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  • Writer's pictureHannah Zunic

A Hate Letter To Wuthering Heights

There are books that you read once and every sentence makes you tremble with disgust and hatred for the words on the page. Hello and welcome to my hate letter for Wuthering Heights.

Book cover to Wuthering Heights.

I’m pretty sure this book tops my “books I hate with every fiber of my being” list. I know I’ve already talked about why The Great Gatsby is a trash book at the beginning of this year, and that book is pretty close to the top of my hate list too, but that post is nothing compared to what is about to transpire.

Tyra Banks shaking finger.
Nay, nay I say. Just you wait and see what I'm about to go off about.

Published in 1847, Wuthering Heights was, and still is, branded as a gothic romance novel. Despite what Emily Brontë originally intended, Wuthering Heights is the story of problematic people who deserve nothing despite thinking they deserve the world. And it is certainly not a romance.

Heart breaking in two animation.
Get that thought that this book is a romance out of your head.

Let’s start talking about these characters that I loathe so much. Our main characters are Catherine and Heathcliff. Heathcliff was adopted by Catherine’s family in childhood. The pair became close and supposedly love each other deeply; we’ll talk more on this in a little bit because I have so many thoughts and issues with their relationship. Truthfully, their relationship is going to be the majority of this post. Back to my synopsis though, Catherine’s brother Hindley dislikes Heathcliff from the moment he is brought into the family. And once Catherine and Hindley’s father passes away, Hindley is determined to make Heathcliff’s life hell.

While Heathcliff is treated as a servant, Catherine begins being treated like a high society lady. While both characters are taking on new roles, both characters are taking on more disgusting personality traits than they already had. In short, both Catherine and Heathcliff begin acting more and more like assholes. They both are hot-headed, have tempers that are set off by the smallest of problems, and think they deserve more than they have. Catherine in particular believes in that final point.

In theory, she’s ready to become a true high society lady. She’s ready to boss people around and make them miserable. She’s ready to marry her way up in the world; alas that means she doesn’t have room for the un-wealthy Heathcliff in her life.

Audrey Hepburn in My Fair Lady.
She is ready for the fancy gowns and boring convos!

I get that this was written during a time where love wasn’t what people were marrying for. Marriage was meant for social climbing. But if Catherine loved Heathcliff as passionately as she and everyone else in this novel claimed, she should and could have married him. Enough characters runaway and elope during the course of this book that Catherine and Heathcliff could have easily done the same.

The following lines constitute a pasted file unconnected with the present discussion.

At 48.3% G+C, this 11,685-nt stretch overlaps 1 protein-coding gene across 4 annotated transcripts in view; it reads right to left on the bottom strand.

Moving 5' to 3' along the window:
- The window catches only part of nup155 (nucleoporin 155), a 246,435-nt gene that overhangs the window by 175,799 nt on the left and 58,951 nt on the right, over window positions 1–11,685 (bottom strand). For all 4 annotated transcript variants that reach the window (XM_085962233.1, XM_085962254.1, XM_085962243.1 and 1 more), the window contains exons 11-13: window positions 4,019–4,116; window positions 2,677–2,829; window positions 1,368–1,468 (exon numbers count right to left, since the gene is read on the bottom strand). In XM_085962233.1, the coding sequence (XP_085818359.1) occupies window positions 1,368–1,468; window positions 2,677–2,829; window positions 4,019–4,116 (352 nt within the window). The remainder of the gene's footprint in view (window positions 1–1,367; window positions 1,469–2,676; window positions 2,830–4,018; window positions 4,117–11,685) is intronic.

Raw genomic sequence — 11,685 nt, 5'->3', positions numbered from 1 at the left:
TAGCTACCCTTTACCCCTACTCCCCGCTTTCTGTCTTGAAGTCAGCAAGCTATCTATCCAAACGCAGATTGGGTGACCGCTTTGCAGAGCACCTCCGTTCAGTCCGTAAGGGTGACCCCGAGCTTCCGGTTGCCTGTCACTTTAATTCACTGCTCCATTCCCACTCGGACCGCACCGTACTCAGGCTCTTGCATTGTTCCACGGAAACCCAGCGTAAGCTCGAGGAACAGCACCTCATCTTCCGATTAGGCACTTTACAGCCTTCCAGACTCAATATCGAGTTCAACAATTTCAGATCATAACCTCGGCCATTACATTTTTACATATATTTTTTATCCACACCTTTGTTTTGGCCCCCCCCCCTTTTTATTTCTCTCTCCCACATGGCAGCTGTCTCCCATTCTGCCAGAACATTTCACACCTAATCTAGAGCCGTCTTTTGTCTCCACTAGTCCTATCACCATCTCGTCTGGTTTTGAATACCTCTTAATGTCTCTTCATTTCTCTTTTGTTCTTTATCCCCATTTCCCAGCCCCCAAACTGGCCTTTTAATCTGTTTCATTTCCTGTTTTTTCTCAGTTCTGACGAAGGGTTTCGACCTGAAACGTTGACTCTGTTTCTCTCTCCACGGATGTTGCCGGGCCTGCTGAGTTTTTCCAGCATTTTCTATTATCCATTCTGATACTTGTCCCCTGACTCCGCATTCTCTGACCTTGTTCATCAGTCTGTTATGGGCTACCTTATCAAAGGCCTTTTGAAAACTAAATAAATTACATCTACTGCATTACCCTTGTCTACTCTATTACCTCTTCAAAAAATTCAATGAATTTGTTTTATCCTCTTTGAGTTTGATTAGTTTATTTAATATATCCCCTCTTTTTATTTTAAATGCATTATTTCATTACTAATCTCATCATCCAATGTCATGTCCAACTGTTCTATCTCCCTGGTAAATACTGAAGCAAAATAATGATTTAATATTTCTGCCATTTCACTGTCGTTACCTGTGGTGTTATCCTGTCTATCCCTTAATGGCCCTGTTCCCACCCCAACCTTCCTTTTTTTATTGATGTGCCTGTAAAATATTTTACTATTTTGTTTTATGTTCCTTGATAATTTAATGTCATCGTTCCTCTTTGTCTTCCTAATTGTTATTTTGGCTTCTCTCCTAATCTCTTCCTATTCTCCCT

But nope, she instead marries into a richer family as many women did during the time. I don’t blame her for doing what was considered normal back then, but she just developed into an even worse person by doing so.

Miriam Shore making a disgusted face and rolling her eyes.
She's horrible and I hate reading about her.

She didn't treat her new family with any type of respect. She didn’t bother talking with many people from her old life. And she just became even more spoiled, bratty, and just a generally worse person. When it comes to character development, she did the opposite of what most characters do and became a massive bitch instead of realizing how horrible of a person she had turned into before changing for the better.

Woman rolling her eyes.
I can't help but roll my eyes when she appears.

Now let’s talk about Heathcliff. As the male lead, he’s supposed to be our romantic hero, but never have I ever seen a romantic interest so bitter, so angry, so volatile that I hope he falls from a cliff. All the red flags go up when Heathcliff appears. He’s not charming. He’s problematic and very mentally abusive towards women. I don’t understand what the female characters of this novel are supposed to see in him.

Miss J moving his hands around in confusion.
Seriously, someone please tell me!

Like, he makes a fortune somehow, but that’s all he has going for him. As Carrie Underwood would say, he’s the devil in disguise. The women in this novel can do so much better.

No excuses can be made about Heathcliff’s behavior throughout this book. Not only is he mentally abusive towards the women he’s in relationships with, he’s physically abusive towards others around him as well. He’s an absolutely horrid father and husband and he takes advantage of those suffering from genuine issues. Not to mention his controlling nature. I’m pretty sure Satan has more compassion than this man.

Woman waving a red flag.
Heathcliff should just be a giant, humanoid red flag.

Put Catherine and Heathcliff together and the world may as well implode. For as much as these two claim to love each other, every time they are alone together, their conversations are full of backhanded compliments, manipulation, and a general distrust. Heathcliff is taking advantage of Catherine’s brother and she knows it. Even if she doesn’t want to admit it, she doesn’t fully trust him.